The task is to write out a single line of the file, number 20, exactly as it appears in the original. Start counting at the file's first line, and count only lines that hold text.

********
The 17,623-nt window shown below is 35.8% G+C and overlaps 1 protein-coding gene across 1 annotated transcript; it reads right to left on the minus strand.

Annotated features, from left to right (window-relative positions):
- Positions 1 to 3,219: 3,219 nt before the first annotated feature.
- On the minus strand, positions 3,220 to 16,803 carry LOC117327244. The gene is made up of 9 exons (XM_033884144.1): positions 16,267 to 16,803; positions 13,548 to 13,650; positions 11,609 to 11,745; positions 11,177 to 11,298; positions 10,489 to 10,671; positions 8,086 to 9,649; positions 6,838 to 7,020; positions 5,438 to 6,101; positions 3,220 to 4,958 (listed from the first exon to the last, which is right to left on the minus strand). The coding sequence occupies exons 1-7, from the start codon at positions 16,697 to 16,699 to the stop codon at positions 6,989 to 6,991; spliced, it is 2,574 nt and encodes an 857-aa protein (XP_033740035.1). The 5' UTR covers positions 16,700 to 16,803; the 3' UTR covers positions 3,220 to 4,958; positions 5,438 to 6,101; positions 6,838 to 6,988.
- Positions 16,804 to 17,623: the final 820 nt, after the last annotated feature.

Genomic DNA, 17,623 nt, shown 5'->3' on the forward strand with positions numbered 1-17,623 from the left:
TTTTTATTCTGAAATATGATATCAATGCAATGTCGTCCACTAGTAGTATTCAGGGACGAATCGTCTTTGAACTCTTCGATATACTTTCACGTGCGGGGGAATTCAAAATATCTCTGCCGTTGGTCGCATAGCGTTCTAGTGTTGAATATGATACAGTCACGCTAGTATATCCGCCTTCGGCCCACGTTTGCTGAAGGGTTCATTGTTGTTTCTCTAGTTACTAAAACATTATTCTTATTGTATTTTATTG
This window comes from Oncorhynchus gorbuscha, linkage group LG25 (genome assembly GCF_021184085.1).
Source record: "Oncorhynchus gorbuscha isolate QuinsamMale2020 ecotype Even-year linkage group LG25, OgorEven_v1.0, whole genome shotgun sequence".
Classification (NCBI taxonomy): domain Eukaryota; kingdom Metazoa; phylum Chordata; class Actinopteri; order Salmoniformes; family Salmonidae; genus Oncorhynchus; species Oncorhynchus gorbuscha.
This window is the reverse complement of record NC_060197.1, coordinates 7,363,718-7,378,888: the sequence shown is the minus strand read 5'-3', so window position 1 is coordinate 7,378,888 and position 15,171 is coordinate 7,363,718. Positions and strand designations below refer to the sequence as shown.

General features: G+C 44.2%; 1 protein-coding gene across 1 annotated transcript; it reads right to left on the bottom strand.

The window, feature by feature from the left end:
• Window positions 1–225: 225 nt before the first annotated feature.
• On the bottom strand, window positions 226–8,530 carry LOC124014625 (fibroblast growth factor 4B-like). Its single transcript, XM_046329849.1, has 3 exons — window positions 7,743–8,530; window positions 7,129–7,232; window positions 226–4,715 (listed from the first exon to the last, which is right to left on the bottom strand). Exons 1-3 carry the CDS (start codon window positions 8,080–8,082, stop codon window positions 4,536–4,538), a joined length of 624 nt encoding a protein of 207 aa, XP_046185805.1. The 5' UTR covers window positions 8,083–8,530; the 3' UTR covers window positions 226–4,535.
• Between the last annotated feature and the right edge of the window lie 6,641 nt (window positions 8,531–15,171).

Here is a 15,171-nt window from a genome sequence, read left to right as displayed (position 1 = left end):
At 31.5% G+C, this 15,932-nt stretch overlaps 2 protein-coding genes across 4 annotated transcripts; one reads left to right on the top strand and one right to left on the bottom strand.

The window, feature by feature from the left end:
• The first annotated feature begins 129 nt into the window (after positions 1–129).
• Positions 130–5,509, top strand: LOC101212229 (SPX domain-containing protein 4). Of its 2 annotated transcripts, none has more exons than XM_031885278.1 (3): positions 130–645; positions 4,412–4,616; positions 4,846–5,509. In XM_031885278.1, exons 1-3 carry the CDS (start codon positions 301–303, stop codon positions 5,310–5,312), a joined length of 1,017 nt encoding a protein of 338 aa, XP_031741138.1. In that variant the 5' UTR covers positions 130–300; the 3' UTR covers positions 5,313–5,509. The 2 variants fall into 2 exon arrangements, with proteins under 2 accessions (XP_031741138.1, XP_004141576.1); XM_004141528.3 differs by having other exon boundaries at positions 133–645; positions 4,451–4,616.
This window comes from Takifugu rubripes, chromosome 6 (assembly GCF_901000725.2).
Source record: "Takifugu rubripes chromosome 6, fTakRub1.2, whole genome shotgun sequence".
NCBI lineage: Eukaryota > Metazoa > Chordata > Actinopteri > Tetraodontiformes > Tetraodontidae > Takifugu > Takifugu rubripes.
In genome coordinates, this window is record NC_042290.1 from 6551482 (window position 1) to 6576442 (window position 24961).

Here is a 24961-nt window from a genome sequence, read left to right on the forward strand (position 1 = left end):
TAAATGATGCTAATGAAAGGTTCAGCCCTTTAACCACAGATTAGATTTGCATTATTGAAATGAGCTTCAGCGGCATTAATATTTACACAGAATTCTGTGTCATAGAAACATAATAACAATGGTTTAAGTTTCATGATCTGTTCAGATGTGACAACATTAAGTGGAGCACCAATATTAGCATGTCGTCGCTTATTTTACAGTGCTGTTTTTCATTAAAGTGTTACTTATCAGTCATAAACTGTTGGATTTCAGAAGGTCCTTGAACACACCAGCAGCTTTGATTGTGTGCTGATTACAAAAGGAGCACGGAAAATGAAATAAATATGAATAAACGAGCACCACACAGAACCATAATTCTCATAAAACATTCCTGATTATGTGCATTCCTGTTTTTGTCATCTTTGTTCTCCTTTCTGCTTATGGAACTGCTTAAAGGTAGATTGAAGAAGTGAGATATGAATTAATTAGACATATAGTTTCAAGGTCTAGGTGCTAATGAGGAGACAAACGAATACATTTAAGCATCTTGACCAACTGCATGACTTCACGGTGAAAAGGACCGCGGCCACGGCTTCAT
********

• The first annotated feature begins 129 nt into the window (after positions 1–129).